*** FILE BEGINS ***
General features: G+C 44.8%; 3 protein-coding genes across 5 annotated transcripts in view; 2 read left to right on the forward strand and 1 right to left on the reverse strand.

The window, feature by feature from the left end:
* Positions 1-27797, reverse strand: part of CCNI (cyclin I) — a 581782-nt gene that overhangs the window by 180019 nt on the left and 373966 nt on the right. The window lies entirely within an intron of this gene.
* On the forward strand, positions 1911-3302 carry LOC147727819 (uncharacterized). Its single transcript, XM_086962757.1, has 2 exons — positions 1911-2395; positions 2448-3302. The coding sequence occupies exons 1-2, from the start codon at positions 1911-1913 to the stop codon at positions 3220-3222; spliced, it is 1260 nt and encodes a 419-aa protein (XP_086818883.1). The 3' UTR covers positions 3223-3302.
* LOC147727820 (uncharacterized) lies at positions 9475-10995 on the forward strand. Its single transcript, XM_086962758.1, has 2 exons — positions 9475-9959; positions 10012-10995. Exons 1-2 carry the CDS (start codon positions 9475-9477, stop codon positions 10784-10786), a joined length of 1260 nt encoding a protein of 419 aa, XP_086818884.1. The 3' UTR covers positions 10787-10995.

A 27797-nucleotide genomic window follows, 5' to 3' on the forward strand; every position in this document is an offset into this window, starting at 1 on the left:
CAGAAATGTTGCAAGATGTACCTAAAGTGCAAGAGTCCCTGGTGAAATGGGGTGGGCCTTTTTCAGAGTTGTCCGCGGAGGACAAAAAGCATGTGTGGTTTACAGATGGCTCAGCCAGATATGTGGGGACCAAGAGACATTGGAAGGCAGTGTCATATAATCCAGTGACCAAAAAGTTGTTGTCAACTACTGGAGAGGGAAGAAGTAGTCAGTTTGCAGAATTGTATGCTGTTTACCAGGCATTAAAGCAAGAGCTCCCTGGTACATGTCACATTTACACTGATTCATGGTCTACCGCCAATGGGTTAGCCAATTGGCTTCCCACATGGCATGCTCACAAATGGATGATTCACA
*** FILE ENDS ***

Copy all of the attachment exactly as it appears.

General features: G+C 44.8%; 3 protein-coding genes across 5 annotated transcripts in view; 2 read left to right on the forward strand and 1 right to left on the reverse strand.

The window, feature by feature from the left end:
* Positions 1-27797, reverse strand: part of CCNI (cyclin I) — a 581782-nt gene that overhangs the window by 180019 nt on the left and 373966 nt on the right. The window lies entirely within an intron of this gene.
* On the forward strand, positions 1911-3302 carry LOC147727819 (uncharacterized). Its single transcript, XM_086962757.1, has 2 exons — positions 1911-2395; positions 2448-3302. The coding sequence occupies exons 1-2, from the start codon at positions 1911-1913 to the stop codon at positions 3220-3222; spliced, it is 1260 nt and encodes a 419-aa protein (XP_086818883.1). The 3' UTR covers positions 3223-3302.
* LOC147727820 (uncharacterized) lies at positions 9475-10995 on the forward strand. Its single transcript, XM_086962758.1, has 2 exons — positions 9475-9959; positions 10012-10995. Exons 1-2 carry the CDS (start codon positions 9475-9477, stop codon positions 10784-10786), a joined length of 1260 nt encoding a protein of 419 aa, XP_086818884.1. The 3' UTR covers positions 10787-10995.

A 27797-nucleotide genomic window follows, 5' to 3' on the forward strand; every position in this document is an offset into this window, starting at 1 on the left:
CAGAAATGTTGCAAGATGTACCTAAAGTGCAAGAGTCCCTGGTGAAATGGGGTGGGCCTTTTTCAGAGTTGTCCGCGGAGGACAAAAAGCATGTGTGGTTTACAGATGGCTCAGCCAGATATGTGGGGACCAAGAGACATTGGAAGGCAGTGTCATATAATCCAGTGACCAAAAAGTTGTTGTCAACTACTGGAGAGGGAAGAAGTAGTCAGTTTGCAGAATTGTATGCTGTTTACCAGGCATTAAAGCAAGAGCTCCCTGGTACATGTCACATTTACACTGATTCATGGTCTACCGCCAATGGGTTAGCCAATTGGCTTCCCACATGGCATGCTCACAAATGGATGATTCACA